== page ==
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Demand for fluid handling pumps to increase 6% by 2008

Cleveland, OH -- World demand for fluid handling pumps is forecast to increase nearly 6% per year through 2008 (inc...


Cleveland, OH — World demand for fluid handling pumps is forecast to increase nearly 6% per year through 2008 (including price increases) to over US$35 billion. This represents an improvement over the 1998-2003 period, reflecting accelerating macroeconomic growth in developing regions and Eastern Europe.

Improving economic fundamentals — especially fixed investment levels — will bolster most pump consuming sectors and strengthen underdeveloped infrastructures in these regions. These and other trends are presented in World Pumps, a new study from The Freedonia Group Inc.

The most promising markets are those emerging in Latin America and the Asia/Pacific region, where faster population growth and more rapidly increasing levels of industrial output will stimulate demand for pumps in industries such as chemicals, pulp and paper, and metal manufacturing.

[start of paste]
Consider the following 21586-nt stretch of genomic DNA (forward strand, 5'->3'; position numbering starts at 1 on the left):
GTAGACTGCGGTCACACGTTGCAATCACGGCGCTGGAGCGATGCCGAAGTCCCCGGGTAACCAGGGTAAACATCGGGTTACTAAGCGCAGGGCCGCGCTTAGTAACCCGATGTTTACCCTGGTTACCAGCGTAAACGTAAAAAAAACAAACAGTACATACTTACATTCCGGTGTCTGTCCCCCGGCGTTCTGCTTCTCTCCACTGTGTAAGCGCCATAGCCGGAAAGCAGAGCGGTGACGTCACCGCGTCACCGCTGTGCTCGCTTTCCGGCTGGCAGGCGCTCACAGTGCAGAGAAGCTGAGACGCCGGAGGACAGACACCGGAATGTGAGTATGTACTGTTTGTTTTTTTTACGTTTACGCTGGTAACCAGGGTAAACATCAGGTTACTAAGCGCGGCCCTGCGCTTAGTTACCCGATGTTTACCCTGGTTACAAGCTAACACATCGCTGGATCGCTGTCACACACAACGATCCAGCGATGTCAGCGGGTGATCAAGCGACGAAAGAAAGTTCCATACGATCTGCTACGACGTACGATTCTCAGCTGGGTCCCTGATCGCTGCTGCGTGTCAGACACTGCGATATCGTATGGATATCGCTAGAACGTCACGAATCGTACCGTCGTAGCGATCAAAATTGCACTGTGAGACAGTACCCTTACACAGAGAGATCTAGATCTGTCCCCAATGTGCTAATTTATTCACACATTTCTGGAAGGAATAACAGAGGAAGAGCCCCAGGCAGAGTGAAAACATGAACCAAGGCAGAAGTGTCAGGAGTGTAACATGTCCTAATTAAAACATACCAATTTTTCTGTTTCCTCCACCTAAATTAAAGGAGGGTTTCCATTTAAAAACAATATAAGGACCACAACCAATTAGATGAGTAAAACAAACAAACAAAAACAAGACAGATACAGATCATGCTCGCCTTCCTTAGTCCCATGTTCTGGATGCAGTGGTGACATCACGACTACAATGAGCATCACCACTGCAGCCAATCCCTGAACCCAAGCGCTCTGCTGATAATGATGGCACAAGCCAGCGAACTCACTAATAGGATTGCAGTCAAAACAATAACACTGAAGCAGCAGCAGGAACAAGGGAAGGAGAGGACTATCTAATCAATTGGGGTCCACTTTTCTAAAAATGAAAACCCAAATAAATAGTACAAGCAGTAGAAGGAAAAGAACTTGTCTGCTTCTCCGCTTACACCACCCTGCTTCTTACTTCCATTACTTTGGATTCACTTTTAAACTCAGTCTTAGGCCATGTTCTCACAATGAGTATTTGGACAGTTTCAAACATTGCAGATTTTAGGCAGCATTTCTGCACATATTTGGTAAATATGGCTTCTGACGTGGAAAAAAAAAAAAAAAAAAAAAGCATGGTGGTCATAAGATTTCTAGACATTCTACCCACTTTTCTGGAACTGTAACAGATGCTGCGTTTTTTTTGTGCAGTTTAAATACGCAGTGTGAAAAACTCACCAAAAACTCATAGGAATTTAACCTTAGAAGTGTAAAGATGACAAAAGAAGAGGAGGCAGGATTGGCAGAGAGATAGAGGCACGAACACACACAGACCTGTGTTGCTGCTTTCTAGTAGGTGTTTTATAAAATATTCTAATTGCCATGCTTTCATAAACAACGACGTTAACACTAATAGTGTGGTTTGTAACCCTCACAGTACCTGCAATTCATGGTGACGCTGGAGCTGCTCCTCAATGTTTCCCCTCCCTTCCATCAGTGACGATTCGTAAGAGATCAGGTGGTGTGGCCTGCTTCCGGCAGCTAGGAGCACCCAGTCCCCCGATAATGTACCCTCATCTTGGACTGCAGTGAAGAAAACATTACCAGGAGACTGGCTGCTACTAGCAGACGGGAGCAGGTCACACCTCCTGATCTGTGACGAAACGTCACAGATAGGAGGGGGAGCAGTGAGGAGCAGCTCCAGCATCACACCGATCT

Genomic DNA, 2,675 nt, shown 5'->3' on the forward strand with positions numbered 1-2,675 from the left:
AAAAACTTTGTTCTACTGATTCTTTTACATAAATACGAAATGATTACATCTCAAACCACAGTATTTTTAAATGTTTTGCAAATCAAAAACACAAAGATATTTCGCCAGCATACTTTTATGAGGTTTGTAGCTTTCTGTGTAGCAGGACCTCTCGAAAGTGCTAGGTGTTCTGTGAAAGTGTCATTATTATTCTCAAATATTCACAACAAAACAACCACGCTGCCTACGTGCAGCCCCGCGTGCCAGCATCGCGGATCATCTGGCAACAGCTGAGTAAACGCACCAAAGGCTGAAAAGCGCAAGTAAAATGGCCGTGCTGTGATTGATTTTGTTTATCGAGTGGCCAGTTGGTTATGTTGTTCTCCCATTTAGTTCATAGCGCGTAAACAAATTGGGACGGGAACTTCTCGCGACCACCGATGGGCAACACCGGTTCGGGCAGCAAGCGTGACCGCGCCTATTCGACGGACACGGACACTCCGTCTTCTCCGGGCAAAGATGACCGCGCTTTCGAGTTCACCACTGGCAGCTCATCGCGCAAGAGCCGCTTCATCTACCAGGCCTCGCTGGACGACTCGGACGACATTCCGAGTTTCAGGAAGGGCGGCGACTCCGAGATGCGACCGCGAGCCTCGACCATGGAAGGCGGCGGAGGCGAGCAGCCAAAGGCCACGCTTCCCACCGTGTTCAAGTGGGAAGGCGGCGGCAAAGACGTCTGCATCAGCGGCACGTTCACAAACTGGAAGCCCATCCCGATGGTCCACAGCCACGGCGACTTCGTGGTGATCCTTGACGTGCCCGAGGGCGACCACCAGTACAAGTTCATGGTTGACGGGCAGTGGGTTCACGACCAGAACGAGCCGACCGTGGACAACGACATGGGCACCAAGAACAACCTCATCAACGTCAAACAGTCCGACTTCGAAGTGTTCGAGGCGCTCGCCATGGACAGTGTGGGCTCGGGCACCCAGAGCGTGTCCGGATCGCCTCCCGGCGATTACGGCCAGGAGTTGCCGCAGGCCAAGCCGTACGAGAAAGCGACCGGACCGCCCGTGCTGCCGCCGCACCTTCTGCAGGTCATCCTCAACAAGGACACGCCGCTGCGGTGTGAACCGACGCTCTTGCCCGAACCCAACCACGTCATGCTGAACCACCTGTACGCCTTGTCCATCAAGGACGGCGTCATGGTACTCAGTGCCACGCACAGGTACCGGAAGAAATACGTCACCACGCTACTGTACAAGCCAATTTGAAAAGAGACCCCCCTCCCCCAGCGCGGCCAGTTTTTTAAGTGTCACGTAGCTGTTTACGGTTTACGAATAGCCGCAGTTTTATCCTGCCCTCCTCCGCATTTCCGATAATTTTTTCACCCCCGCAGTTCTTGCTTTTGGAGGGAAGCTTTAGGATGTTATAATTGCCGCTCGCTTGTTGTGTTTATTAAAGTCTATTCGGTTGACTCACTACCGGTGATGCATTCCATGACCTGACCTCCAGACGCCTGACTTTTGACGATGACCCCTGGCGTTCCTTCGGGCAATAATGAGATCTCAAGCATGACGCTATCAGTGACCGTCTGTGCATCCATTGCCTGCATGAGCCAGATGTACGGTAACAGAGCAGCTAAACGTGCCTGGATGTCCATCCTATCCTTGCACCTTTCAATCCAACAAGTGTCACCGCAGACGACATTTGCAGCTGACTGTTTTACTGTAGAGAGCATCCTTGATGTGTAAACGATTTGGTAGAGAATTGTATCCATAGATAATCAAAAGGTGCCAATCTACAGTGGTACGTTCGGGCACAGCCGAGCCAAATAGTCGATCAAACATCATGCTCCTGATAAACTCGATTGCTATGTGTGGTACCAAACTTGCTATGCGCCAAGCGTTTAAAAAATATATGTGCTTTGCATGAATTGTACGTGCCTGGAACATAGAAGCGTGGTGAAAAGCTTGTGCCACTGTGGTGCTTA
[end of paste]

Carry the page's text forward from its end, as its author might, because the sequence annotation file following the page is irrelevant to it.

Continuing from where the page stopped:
Expanding populations will also demand more portable water and electricity, thus stimulating utilities to utilize more pumps. For example, China will record some of the strongest increases, with pump demand rising 10.0% annually through 2008. India will also post strong gains due to ongoing industrialization and impressive gains in fixed investment. The Latin America region, in particular Argentinia, will benefit from macroeconomic recovery after the early 2000s recession.

The advanced nations of North America, Western Europe and Asia/Pacific (i.e. Australia, Hong Kong, Japan, New Zealand, Singapore, South Korea) comprise mature markets for pumps. Although the pump markets in the U.S., Japan and Western Europe will all register below average gains through 2008, all three will also see an improvement in their respective markets over the performance of the 1998-2003 period.

Centrifugal pumps will continue to be the most commonly used type, due to their varied pressure and load handling capabilities — including the ability to handle liquids with a high solids content — and relatively low maintenance costs.

Among the major pump types, diaphragm types will post the fastest gains due to rising investment in process manufacturing industries. Gains for turbine pumps will result from use in water pumping and sewage applications.

For more inforamation about the study, contact Freedonia at www.freedoniagroup.com, send a note to info @freedoniagroup.com, or call 440-684-9600.